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According to advocacy group Menstrual Hygiene Alliance India (MHAI), assuming 36 per cent of women or girls in India use disposable sanitary napkins regularly at an average rate of eight sanitary napkins per month, 336 million menstruating women and girls use about 1 billion sanitary napkins per month, or 12.3 billion sanitary napkins annually. This works out to 33 million disposable sanitary napkins per day. Assuming the average weight of a soiled napkin is 11.3 g, with the average blood and other fluid loss per day during menstruation 8 ml and average weight of a sanitary napkin 10.5 g, India generates approximately 137,483 tonne of used sanitary napkins annually, or 377 tonne daily.

Out of these, only 28% menstrual waste in India disposed of with routine waste disposal methods or in dustbins.

Of this 28%, rural areas constitute 15% (the highest), followed by 10% from urban areas and 3% from slums.

The data provided by Menstrual Health Alliance India states that 45% of the menstrual waste collected across the country, primarily consisting of sanitary napkins, is disposed of as routine waste along with other household garbage. The data goes on to add that in urban areas, 28% of menstrual waste is thrown in open spaces such as rivers, wells, lakes and by the roadside, 28% is burnt and 33% is buried.

The maximum usage of commercial pads takes place in urban areas at 38%, followed by cloth, which constitutes 35% of products used during menstruation.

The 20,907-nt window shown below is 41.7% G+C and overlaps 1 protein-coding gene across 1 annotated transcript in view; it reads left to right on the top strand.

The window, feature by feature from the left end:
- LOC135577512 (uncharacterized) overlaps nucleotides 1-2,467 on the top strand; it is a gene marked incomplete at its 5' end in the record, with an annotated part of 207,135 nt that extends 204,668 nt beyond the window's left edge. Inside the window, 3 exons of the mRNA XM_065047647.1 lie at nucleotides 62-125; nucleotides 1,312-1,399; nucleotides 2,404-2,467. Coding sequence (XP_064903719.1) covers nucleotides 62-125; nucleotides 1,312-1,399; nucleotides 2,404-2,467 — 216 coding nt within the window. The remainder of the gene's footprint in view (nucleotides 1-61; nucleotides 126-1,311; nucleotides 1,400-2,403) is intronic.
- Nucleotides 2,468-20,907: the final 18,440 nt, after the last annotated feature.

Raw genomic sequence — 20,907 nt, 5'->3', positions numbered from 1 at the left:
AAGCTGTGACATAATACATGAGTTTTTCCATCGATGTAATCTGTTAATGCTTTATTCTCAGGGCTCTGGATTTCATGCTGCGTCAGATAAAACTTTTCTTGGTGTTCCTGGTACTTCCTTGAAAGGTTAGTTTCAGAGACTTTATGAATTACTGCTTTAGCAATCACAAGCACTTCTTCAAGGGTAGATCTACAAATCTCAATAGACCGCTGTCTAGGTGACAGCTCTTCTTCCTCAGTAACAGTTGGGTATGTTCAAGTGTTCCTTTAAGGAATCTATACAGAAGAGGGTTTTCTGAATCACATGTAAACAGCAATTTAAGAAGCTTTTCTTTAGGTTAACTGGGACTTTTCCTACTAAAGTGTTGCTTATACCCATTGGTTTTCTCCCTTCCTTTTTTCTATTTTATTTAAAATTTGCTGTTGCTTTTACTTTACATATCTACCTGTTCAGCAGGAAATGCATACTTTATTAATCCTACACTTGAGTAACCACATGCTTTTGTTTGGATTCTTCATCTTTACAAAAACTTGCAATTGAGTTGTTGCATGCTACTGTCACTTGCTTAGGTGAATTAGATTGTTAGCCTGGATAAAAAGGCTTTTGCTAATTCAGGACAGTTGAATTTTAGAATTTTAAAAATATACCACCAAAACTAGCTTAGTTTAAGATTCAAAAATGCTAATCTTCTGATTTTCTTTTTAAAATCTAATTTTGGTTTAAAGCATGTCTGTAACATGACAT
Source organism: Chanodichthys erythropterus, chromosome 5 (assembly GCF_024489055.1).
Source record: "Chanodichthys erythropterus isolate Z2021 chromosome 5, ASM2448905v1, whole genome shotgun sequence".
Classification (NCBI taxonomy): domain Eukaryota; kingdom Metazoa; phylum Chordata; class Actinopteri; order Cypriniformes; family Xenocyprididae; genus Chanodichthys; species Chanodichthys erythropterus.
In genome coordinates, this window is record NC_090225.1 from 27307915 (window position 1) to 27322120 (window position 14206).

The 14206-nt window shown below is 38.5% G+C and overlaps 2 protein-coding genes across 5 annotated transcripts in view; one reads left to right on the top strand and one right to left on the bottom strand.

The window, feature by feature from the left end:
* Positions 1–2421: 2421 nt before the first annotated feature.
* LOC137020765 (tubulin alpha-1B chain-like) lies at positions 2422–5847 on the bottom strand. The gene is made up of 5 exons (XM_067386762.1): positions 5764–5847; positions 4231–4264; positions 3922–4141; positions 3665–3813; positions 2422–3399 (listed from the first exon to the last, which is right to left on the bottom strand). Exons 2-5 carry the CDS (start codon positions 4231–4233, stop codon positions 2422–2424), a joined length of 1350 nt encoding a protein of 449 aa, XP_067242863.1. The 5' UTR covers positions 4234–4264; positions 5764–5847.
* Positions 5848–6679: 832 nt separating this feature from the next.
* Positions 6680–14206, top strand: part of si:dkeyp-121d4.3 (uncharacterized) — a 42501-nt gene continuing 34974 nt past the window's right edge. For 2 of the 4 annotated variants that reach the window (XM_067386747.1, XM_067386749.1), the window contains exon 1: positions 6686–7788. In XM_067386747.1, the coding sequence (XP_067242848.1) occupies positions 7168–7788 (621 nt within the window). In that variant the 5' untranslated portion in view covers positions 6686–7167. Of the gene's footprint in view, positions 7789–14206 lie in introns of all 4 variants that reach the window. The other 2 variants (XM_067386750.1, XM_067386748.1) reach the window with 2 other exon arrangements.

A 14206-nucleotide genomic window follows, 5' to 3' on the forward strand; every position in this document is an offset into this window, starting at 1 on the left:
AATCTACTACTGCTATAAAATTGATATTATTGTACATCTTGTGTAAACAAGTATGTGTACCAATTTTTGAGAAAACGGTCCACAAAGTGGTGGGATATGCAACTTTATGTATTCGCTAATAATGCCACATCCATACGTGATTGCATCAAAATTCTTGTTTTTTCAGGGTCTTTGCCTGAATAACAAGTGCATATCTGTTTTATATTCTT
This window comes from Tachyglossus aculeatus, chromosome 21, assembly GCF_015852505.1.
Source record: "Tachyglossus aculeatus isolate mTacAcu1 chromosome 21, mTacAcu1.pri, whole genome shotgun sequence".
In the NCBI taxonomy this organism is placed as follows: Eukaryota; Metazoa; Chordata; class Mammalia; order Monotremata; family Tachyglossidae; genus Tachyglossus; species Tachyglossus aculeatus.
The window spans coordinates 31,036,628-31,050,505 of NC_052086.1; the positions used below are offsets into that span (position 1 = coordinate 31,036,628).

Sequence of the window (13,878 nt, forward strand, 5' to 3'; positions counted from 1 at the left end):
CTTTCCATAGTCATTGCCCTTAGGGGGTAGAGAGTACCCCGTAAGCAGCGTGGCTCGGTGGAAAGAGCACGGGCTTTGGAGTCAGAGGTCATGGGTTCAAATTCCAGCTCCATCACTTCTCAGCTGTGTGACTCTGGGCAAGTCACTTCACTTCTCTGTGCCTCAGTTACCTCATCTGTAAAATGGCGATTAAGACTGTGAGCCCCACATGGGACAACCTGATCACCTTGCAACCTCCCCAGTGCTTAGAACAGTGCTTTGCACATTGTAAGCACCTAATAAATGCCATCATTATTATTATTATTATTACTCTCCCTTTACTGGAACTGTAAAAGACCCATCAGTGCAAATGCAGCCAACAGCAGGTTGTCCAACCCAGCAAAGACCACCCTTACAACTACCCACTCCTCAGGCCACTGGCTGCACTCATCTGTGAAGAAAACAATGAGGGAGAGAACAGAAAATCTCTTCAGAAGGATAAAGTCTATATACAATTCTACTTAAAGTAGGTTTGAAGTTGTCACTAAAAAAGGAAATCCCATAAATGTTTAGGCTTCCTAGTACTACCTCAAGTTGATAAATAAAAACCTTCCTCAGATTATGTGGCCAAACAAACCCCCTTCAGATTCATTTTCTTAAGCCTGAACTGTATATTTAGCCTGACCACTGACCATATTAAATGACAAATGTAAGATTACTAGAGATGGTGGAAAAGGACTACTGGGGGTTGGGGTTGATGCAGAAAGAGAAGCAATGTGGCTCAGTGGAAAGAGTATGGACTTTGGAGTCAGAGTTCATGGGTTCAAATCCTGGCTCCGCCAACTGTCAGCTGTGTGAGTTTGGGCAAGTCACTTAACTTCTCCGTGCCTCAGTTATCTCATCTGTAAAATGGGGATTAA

If menstrual waste of an HIV patient is not disposed of properly, a segregation worker can be affected by the virus too.

According to the rule book on bio-medical waste, sanitary waste is not covered under bio-medical waste, whereas it should be, because this waste should neither go in wet waste or dry waste.

Arundati Muralidharan, manager — policy, at WaterAid India, who was part of the team that compiled the data, said, “It is widely known that incinerators release the most amount of toxins, but there is no data available to find out whether they are used properly.

There are talks about increasing access to sanitary hygiene products from 18% to around 25%, but that would increase the burden when it comes to waste disposal. However, no one is really talking about it because people are not aware.

According to experts, the half-life for disposal of a sanitary napkin is 110 years. Those who have been a part of the research suggested that opting for biodegradable pads, menstrual cups or cloth would reduce the burden on those concerned with disposal of these products.

There is no clarity on whether sanitary napkins should be classified under bio-medical waste or dry waste, also there is no awareness regarding the disposal even among those who stay in societies, whereas in slum areas it is usually thrown in nullahs.

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